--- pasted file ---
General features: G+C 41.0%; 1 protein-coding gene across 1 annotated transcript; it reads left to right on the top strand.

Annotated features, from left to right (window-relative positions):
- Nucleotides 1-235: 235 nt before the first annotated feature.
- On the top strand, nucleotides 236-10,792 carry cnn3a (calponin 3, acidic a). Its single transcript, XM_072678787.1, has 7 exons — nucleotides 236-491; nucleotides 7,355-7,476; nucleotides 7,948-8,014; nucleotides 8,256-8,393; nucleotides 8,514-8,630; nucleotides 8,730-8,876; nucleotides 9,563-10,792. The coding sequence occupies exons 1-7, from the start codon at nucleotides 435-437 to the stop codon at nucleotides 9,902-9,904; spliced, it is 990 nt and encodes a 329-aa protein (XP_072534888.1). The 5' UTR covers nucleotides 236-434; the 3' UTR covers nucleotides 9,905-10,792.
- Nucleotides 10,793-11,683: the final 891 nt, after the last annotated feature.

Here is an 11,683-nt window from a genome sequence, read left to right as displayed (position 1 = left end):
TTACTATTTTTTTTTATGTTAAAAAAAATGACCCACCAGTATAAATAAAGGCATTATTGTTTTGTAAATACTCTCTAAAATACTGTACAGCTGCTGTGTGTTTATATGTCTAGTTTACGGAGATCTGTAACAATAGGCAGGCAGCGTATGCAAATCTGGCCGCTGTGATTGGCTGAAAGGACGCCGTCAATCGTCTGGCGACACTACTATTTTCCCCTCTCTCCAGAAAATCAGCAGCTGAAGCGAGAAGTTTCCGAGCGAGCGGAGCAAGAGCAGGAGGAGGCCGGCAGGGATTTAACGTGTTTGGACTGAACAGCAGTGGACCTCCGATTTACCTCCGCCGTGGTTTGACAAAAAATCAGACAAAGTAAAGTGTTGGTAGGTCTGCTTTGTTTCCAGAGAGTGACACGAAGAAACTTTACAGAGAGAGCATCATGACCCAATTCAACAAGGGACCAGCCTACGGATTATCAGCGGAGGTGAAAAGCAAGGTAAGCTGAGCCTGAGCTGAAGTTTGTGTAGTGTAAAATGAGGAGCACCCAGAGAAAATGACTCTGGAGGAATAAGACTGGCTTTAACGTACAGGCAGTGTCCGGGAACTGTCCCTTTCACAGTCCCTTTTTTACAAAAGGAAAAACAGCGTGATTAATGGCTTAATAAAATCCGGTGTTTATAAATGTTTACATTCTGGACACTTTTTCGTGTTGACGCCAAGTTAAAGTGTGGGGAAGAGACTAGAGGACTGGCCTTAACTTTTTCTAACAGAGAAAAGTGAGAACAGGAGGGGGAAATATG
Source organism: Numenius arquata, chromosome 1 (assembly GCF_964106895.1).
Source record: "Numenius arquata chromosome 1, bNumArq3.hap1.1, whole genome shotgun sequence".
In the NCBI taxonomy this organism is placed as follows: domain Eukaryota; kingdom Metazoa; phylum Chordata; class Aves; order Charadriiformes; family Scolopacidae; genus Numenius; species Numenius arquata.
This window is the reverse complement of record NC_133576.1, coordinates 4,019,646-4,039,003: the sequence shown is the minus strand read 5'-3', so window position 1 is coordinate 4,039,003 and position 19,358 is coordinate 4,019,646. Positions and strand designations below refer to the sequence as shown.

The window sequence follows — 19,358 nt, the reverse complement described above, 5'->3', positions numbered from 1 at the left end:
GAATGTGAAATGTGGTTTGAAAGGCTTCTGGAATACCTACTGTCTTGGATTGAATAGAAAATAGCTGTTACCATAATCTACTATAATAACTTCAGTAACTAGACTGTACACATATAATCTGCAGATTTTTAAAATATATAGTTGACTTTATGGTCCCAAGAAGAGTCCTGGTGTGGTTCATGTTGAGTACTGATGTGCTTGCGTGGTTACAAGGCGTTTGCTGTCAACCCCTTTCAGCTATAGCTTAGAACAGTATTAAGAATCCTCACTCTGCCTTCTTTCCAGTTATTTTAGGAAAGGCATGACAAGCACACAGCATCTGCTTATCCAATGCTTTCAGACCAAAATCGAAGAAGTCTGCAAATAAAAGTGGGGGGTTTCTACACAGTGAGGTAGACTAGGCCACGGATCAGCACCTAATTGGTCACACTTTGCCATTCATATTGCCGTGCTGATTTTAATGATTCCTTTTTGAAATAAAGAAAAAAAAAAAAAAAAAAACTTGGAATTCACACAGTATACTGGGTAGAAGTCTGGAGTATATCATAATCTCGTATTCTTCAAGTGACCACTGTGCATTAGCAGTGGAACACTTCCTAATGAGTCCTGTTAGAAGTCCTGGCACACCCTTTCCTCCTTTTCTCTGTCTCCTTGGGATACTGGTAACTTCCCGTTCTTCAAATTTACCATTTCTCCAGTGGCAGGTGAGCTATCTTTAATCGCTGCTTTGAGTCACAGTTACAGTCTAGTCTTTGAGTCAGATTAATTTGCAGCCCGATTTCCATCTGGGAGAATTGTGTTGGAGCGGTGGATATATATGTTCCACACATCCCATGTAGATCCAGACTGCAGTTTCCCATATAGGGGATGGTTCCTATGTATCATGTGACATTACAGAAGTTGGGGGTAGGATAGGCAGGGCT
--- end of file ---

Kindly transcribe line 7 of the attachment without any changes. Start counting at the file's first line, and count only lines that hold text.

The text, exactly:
TTACTATTTTTTTTTATGTTAAAAAAAATGACCCACCAGTATAAATAAAGGCATTATTGTTTTGTAAATACTCTCTAAAATACTGTACAGCTGCTGTGTGTTTATATGTCTAGTTTACGGAGATCTGTAACAATAGGCAGGCAGCGTATGCAAATCTGGCCGCTGTGATTGGCTGAAAGGACGCCGTCAATCGTCTGGCGACACTACTATTTTCCCCTCTCTCCAGAAAATCAGCAGCTGAAGCGAGAAGTTTCCGAGCGAGCGGAGCAAGAGCAGGAGGAGGCCGGCAGGGATTTAACGTGTTTGGACTGAACAGCAGTGGACCTCCGATTTACCTCCGCCGTGGTTTGACAAAAAATCAGACAAAGTAAAGTGTTGGTAGGTCTGCTTTGTTTCCAGAGAGTGACACGAAGAAACTTTACAGAGAGAGCATCATGACCCAATTCAACAAGGGACCAGCCTACGGATTATCAGCGGAGGTGAAAAGCAAGGTAAGCTGAGCCTGAGCTGAAGTTTGTGTAGTGTAAAATGAGGAGCACCCAGAGAAAATGACTCTGGAGGAATAAGACTGGCTTTAACGTACAGGCAGTGTCCGGGAACTGTCCCTTTCACAGTCCCTTTTTTACAAAAGGAAAAACAGCGTGATTAATGGCTTAATAAAATCCGGTGTTTATAAATGTTTACATTCTGGACACTTTTTCGTGTTGACGCCAAGTTAAAGTGTGGGGAAGAGACTAGAGGACTGGCCTTAACTTTTTCTAACAGAGAAAAGTGAGAACAGGAGGGGGAAATATG